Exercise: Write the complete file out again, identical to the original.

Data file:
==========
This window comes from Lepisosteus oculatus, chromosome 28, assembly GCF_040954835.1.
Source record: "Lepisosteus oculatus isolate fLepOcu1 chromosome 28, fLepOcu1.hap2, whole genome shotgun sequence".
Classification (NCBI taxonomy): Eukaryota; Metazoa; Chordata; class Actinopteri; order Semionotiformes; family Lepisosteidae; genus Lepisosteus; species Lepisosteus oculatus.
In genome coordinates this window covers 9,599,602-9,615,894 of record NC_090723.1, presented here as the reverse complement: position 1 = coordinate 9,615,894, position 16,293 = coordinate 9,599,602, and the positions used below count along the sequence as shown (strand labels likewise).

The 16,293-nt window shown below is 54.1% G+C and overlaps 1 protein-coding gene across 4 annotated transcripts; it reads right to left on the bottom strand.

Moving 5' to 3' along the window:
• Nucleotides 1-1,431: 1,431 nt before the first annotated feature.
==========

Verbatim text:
This window comes from Lepisosteus oculatus, chromosome 28, assembly GCF_040954835.1.
Source record: "Lepisosteus oculatus isolate fLepOcu1 chromosome 28, fLepOcu1.hap2, whole genome shotgun sequence".
Classification (NCBI taxonomy): Eukaryota; Metazoa; Chordata; class Actinopteri; order Semionotiformes; family Lepisosteidae; genus Lepisosteus; species Lepisosteus oculatus.
In genome coordinates this window covers 9,599,602-9,615,894 of record NC_090723.1, presented here as the reverse complement: position 1 = coordinate 9,615,894, position 16,293 = coordinate 9,599,602, and the positions used below count along the sequence as shown (strand labels likewise).

The 16,293-nt window shown below is 54.1% G+C and overlaps 1 protein-coding gene across 4 annotated transcripts; it reads right to left on the bottom strand.

Moving 5' to 3' along the window:
• Nucleotides 1-1,431: 1,431 nt before the first annotated feature.